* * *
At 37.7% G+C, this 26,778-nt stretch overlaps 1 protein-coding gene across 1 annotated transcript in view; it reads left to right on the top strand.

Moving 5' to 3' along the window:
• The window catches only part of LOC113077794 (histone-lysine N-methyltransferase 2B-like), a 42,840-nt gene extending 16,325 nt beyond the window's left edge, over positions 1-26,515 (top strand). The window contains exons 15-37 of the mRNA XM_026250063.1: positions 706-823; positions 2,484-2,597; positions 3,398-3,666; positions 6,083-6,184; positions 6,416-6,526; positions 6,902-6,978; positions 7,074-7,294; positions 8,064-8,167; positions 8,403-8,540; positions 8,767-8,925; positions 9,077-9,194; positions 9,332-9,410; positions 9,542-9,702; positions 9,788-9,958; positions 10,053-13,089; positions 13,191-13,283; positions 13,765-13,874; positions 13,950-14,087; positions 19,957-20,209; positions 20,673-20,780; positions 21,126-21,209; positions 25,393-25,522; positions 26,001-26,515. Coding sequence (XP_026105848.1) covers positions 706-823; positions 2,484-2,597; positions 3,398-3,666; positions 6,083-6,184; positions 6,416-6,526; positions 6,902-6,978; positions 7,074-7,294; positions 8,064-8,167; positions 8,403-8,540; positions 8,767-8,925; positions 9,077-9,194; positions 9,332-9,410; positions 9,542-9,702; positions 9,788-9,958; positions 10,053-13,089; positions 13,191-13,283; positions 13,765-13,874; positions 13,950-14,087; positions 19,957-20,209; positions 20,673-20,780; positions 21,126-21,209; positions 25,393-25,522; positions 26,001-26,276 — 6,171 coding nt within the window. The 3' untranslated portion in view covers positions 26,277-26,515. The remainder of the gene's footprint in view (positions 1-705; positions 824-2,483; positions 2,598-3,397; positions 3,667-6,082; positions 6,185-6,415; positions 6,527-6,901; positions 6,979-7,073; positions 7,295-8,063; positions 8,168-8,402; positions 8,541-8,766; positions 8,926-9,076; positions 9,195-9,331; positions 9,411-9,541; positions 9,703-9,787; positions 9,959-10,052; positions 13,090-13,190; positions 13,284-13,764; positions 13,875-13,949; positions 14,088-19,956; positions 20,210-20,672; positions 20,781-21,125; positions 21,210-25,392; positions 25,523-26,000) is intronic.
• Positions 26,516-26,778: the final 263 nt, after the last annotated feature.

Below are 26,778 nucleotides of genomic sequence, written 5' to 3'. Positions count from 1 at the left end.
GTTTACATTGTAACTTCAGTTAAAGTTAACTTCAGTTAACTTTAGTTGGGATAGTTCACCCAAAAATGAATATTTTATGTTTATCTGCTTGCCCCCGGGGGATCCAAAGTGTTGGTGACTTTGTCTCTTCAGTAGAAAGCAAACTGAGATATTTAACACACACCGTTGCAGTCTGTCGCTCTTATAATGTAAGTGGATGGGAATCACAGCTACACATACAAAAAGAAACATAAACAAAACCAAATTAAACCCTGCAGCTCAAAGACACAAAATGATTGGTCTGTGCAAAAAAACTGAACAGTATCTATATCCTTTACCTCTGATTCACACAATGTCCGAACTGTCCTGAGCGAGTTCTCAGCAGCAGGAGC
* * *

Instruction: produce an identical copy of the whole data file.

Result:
At 37.7% G+C, this 26,778-nt stretch overlaps 1 protein-coding gene across 1 annotated transcript in view; it reads left to right on the top strand.

Moving 5' to 3' along the window:
• The window catches only part of LOC113077794 (histone-lysine N-methyltransferase 2B-like), a 42,840-nt gene extending 16,325 nt beyond the window's left edge, over positions 1-26,515 (top strand). The window contains exons 15-37 of the mRNA XM_026250063.1: positions 706-823; positions 2,484-2,597; positions 3,398-3,666; positions 6,083-6,184; positions 6,416-6,526; positions 6,902-6,978; positions 7,074-7,294; positions 8,064-8,167; positions 8,403-8,540; positions 8,767-8,925; positions 9,077-9,194; positions 9,332-9,410; positions 9,542-9,702; positions 9,788-9,958; positions 10,053-13,089; positions 13,191-13,283; positions 13,765-13,874; positions 13,950-14,087; positions 19,957-20,209; positions 20,673-20,780; positions 21,126-21,209; positions 25,393-25,522; positions 26,001-26,515. Coding sequence (XP_026105848.1) covers positions 706-823; positions 2,484-2,597; positions 3,398-3,666; positions 6,083-6,184; positions 6,416-6,526; positions 6,902-6,978; positions 7,074-7,294; positions 8,064-8,167; positions 8,403-8,540; positions 8,767-8,925; positions 9,077-9,194; positions 9,332-9,410; positions 9,542-9,702; positions 9,788-9,958; positions 10,053-13,089; positions 13,191-13,283; positions 13,765-13,874; positions 13,950-14,087; positions 19,957-20,209; positions 20,673-20,780; positions 21,126-21,209; positions 25,393-25,522; positions 26,001-26,276 — 6,171 coding nt within the window. The 3' untranslated portion in view covers positions 26,277-26,515. The remainder of the gene's footprint in view (positions 1-705; positions 824-2,483; positions 2,598-3,397; positions 3,667-6,082; positions 6,185-6,415; positions 6,527-6,901; positions 6,979-7,073; positions 7,295-8,063; positions 8,168-8,402; positions 8,541-8,766; positions 8,926-9,076; positions 9,195-9,331; positions 9,411-9,541; positions 9,703-9,787; positions 9,959-10,052; positions 13,090-13,190; positions 13,284-13,764; positions 13,875-13,949; positions 14,088-19,956; positions 20,210-20,672; positions 20,781-21,125; positions 21,210-25,392; positions 25,523-26,000) is intronic.
• Positions 26,516-26,778: the final 263 nt, after the last annotated feature.

Below are 26,778 nucleotides of genomic sequence, written 5' to 3'. Positions count from 1 at the left end.
GTTTACATTGTAACTTCAGTTAAAGTTAACTTCAGTTAACTTTAGTTGGGATAGTTCACCCAAAAATGAATATTTTATGTTTATCTGCTTGCCCCCGGGGGATCCAAAGTGTTGGTGACTTTGTCTCTTCAGTAGAAAGCAAACTGAGATATTTAACACACACCGTTGCAGTCTGTCGCTCTTATAATGTAAGTGGATGGGAATCACAGCTACACATACAAAAAGAAACATAAACAAAACCAAATTAAACCCTGCAGCTCAAAGACACAAAATGATTGGTCTGTGCAAAAAAACTGAACAGTATCTATATCCTTTACCTCTGATTCACACAATGTCCGAACTGTCCTGAGCGAGTTCTCAGCAGCAGGAGC